In the EU, stakeholders, including NGOs, work together to achieve clearly defined objectives, i.e. Austria’s phase out of beak trimming of laying hens, the UK stopping the shooting of male calves, and the EU Declaration supporting phase out of pig castration.
While animal protection advocates in the EU are viewed as valuable stakeholders who partner with industry and government to improve farm animal welfare, the majority of animal protection organizations in Canada are barred from any government/industry consultations on farm animal welfare. Far from being considered stakeholders, animal protection groups are viewed as impediments to a thriving agriculture sector and the availability of low costs food.
Comparison of Food Safety
Since its inception, the EU has recognized the connection between food safety and the health of humans, and the welfare and health of animals raised for food. Under both The Treaty on European Union and the Treaty Establishing the European Community, provisions exist for prohibitions or restrictions on food imports, exports or goods in transit, including animal products, which are justified on grounds of public morality, public policy or public security.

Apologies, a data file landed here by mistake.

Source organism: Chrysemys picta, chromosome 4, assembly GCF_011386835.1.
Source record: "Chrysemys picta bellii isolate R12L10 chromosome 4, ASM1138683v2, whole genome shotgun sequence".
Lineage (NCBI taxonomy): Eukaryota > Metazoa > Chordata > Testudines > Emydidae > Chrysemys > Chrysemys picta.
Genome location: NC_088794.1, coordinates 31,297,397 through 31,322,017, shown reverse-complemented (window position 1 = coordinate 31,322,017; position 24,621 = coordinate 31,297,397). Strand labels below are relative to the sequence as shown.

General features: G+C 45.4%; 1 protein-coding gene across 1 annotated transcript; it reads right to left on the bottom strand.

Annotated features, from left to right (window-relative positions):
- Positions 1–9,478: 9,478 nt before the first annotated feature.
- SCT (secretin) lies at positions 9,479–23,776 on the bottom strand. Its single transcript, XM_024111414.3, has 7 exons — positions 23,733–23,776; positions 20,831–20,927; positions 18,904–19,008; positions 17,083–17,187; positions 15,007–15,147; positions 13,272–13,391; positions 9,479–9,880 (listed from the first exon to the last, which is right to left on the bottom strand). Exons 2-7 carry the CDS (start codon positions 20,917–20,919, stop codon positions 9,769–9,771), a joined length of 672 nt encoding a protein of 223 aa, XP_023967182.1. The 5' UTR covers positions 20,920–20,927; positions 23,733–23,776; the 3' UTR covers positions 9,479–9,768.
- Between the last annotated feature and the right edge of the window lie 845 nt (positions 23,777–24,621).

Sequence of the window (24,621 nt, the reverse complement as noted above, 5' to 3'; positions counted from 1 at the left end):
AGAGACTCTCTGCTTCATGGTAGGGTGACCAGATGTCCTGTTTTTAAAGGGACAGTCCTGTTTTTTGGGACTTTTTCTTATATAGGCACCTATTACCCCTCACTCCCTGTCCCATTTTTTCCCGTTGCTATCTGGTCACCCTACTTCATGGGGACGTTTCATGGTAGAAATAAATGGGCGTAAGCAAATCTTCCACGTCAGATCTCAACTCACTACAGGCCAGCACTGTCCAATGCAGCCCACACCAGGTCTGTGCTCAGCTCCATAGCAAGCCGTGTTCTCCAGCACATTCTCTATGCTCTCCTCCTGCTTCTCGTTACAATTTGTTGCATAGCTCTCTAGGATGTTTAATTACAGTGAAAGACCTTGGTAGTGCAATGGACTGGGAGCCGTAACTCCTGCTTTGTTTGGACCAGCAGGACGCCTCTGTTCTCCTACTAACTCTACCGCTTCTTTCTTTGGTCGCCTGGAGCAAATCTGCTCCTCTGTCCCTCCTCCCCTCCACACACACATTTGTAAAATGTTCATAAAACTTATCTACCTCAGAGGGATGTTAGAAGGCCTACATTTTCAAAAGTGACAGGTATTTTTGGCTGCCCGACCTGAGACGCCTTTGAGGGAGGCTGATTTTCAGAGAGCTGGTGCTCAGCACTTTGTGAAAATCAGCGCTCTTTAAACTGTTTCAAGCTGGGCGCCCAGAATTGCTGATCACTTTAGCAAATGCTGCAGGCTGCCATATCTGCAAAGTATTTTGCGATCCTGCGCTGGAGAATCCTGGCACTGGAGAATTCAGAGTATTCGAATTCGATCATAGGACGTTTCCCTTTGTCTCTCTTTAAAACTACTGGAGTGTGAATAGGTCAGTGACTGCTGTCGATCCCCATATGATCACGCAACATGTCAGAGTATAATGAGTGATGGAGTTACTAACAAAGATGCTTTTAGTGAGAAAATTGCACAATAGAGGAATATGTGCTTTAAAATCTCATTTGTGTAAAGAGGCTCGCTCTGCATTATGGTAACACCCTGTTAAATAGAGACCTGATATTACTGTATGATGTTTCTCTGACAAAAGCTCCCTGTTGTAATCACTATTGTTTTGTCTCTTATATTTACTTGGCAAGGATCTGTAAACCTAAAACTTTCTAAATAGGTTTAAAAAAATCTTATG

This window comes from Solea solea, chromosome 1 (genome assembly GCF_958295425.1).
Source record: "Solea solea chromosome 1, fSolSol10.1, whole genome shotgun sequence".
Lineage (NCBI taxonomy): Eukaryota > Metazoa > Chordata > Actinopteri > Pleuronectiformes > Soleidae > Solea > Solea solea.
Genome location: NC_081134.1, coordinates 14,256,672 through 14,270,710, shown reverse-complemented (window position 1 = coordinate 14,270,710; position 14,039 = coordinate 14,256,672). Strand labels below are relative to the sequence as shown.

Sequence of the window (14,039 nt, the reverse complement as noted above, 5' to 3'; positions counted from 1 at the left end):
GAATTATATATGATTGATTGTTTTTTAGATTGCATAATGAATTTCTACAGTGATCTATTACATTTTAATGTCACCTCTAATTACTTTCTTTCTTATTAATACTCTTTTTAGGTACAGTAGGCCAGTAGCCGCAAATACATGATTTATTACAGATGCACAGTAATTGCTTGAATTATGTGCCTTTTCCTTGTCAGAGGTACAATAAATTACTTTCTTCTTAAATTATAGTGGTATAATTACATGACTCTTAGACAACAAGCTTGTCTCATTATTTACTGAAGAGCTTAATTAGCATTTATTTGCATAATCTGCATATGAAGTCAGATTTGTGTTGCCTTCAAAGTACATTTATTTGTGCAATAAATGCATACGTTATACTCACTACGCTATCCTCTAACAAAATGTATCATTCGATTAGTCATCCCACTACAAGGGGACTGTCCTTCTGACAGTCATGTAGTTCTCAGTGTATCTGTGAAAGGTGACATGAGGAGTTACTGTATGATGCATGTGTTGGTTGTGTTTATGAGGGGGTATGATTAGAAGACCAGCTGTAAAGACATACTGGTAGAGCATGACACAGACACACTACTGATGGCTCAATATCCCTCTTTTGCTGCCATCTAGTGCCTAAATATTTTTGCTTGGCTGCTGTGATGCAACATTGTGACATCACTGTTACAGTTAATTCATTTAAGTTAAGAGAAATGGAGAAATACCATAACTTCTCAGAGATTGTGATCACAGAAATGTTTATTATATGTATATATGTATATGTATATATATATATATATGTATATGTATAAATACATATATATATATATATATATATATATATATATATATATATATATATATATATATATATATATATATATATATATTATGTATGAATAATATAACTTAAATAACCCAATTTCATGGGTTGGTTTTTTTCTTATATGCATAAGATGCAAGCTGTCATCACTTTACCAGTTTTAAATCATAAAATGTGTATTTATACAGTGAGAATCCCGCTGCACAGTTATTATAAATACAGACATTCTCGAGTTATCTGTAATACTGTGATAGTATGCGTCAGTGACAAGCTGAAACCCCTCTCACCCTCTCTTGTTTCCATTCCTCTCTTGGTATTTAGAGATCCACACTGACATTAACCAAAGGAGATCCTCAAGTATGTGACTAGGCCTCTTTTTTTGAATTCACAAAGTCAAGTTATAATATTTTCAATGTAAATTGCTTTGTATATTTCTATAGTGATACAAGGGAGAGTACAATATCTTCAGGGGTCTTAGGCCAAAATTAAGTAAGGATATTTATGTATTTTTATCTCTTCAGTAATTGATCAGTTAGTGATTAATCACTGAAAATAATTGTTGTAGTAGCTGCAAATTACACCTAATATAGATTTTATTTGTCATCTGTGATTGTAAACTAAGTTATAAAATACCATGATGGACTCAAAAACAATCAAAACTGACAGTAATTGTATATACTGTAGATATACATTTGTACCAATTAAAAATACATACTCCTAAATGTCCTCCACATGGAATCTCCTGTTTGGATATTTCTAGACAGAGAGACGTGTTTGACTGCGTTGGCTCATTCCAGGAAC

Ensuring food safety and high animal health and welfare standards in the EU is not just a matter of regulations, financial support is also available to help farmers make improvements in these areas under the scope of Rural Development.
Meanwhile, governments in Canada take no role in informing the public about the connection between animal welfare and food safety. Animal welfare quality assurance programs do not include financial incentives for farmers to change their animal welfare practices to more humane standards.
Section 7 of Canada’s Meat Inspection Act regarding meat exports does not mention the health of animals, though there is reference to the necessity of the meat product meeting the requirements of the country to which it is exported.
As long as the Government of Canada fails to recognize the connection between food safety and animal welfare, meat products will continue to be raised well below EU welfare standards.
What You Can Do
We believe that the very best way to help animals is to live a vegan lifestyle.
We also need your help to assist the European Parliamentarians to learn more about the cruelty and environmental impacts of Canada’s agriculture practices so that they understand why they should prevent our “products” from being sold in the EU.
Please encourage the EU to protect animals and the environment by demanding of Canada the standards they uphold in the EU.